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How do people reason in dynamic games?

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  • Chlaß, Nadine
  • Perea, Andrés

Abstract

Do individuals choose how to a solve a dynamic game or is their mode of reasoning a type-like predisposition? We show experimentally that an individual’s propensity to forwardly or backwardly induct is a function of (i) her belief whether an opponent’s previous action was a trembling hand mistake or a rational choice, and (ii) her personality. In a two-stage game, the individual observes an action of a computerized opponent (stage 1) before both interact (stage 2). The opponent chooses rationally most of the time and makes random choices with a small commonly known likelihood. Hence, the opponent’s action in stage 1 discloses with some probability the opponent’s type (choice) in stage 2. The individual can either believe that (i) the opponent chose randomly in stage 1, or that (ii) the opponent made a rational choice. An individual rationally responds to this belief if she solves stage 2 by backwards induction in the first, and by forward induction in the second case.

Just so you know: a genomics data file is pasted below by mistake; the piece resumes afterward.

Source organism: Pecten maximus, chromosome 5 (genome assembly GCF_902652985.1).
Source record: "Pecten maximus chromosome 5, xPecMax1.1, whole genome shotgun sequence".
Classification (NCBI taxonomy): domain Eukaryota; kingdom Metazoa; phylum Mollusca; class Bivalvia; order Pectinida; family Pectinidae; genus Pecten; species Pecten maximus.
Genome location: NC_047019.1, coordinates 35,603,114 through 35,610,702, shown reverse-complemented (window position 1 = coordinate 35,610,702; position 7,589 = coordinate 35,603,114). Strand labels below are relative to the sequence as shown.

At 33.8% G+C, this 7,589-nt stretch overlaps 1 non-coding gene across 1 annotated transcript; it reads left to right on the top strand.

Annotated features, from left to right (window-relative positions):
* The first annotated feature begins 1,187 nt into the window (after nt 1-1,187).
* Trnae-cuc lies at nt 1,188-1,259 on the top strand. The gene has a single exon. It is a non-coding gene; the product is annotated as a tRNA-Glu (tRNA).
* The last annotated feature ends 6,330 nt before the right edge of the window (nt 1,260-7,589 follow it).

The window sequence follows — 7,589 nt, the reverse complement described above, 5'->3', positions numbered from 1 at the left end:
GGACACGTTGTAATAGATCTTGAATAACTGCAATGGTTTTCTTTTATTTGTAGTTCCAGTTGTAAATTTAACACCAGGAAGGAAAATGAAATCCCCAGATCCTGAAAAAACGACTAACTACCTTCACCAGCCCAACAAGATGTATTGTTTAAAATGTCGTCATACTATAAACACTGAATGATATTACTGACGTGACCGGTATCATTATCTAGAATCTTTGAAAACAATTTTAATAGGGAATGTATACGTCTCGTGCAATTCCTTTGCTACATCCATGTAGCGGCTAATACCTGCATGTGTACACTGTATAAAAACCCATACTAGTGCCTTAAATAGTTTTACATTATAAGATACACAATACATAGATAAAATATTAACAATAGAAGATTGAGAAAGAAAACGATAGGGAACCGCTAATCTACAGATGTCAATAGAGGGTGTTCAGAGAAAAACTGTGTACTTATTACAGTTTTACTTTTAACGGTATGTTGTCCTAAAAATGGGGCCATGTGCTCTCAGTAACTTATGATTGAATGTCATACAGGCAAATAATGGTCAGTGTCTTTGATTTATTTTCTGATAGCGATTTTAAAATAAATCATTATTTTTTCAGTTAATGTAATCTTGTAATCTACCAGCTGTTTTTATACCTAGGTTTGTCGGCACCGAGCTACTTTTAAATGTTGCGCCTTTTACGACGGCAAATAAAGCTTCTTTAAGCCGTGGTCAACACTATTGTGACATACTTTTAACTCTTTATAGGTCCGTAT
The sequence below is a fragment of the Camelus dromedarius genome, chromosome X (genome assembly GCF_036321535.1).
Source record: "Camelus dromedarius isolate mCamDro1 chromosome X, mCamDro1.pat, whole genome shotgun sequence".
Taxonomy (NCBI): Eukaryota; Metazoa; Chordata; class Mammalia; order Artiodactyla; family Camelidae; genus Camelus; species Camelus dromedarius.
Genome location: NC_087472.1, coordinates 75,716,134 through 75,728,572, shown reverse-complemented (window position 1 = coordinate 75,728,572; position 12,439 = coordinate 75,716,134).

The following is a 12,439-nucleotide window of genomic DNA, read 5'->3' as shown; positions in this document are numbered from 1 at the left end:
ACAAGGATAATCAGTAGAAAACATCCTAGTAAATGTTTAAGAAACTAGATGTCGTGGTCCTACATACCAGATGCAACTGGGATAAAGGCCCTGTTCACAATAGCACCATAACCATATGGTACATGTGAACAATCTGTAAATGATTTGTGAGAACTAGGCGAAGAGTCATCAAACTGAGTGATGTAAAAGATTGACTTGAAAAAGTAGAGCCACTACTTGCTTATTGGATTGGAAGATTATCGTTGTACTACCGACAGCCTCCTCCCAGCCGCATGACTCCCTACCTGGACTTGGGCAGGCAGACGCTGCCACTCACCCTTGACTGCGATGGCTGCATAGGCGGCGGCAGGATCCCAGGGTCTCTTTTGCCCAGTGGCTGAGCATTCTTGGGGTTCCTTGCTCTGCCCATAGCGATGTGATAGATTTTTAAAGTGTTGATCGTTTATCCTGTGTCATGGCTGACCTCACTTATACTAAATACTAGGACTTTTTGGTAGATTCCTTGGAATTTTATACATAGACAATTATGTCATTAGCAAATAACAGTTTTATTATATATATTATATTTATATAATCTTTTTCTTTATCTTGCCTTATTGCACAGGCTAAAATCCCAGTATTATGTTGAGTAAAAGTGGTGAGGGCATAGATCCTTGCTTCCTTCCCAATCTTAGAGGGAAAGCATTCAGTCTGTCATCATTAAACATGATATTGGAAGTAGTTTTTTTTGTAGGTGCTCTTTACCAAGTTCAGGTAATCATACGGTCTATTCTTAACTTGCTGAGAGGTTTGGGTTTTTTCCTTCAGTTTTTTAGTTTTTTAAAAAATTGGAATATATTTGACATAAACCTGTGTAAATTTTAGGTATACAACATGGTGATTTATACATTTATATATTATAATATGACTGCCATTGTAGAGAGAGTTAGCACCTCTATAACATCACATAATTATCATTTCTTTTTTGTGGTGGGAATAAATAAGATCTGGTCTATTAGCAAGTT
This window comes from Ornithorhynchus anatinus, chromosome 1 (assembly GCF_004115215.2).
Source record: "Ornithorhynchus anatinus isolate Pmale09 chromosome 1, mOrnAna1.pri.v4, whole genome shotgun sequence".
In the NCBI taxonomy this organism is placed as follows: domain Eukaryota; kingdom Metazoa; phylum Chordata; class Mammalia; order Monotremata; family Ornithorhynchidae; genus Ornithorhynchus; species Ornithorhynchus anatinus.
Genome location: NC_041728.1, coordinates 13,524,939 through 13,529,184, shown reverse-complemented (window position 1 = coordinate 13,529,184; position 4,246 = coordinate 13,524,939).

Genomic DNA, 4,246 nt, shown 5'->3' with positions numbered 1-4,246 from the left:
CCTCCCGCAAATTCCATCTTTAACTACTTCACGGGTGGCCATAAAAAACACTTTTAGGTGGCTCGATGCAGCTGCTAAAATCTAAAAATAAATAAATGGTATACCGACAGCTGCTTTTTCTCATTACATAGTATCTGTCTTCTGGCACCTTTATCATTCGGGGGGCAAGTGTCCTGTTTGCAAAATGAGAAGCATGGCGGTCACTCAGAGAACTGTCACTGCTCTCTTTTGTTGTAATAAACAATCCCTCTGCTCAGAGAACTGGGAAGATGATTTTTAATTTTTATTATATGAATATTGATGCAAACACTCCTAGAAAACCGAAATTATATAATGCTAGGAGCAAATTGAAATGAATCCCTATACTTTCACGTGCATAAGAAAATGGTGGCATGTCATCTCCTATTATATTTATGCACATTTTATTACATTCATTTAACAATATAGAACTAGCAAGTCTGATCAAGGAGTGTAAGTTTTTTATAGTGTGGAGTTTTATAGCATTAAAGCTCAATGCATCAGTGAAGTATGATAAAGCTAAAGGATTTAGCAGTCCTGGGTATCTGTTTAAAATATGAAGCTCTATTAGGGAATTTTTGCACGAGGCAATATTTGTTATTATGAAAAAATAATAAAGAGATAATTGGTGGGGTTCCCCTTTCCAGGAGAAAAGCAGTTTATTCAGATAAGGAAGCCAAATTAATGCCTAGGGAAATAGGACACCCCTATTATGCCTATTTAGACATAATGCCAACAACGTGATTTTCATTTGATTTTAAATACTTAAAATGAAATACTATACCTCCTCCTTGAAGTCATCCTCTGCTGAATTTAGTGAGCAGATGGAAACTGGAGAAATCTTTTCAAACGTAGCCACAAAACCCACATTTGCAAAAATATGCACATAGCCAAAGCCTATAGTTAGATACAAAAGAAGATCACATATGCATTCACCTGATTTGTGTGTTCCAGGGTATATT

Suggested Citation

  • Chlaß, Nadine & Perea, Andrés, 2016. "How do people reason in dynamic games?," Annual Conference 2016 (Augsburg): Demographic Change 145881, Verein für Socialpolitik / German Economic Association.
  • Handle: RePEc:zbw:vfsc16:145881
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    JEL classification:

    • C73 - Mathematical and Quantitative Methods - - Game Theory and Bargaining Theory - - - Stochastic and Dynamic Games; Evolutionary Games
    • C91 - Mathematical and Quantitative Methods - - Design of Experiments - - - Laboratory, Individual Behavior
    • D82 - Microeconomics - - Information, Knowledge, and Uncertainty - - - Asymmetric and Private Information; Mechanism Design

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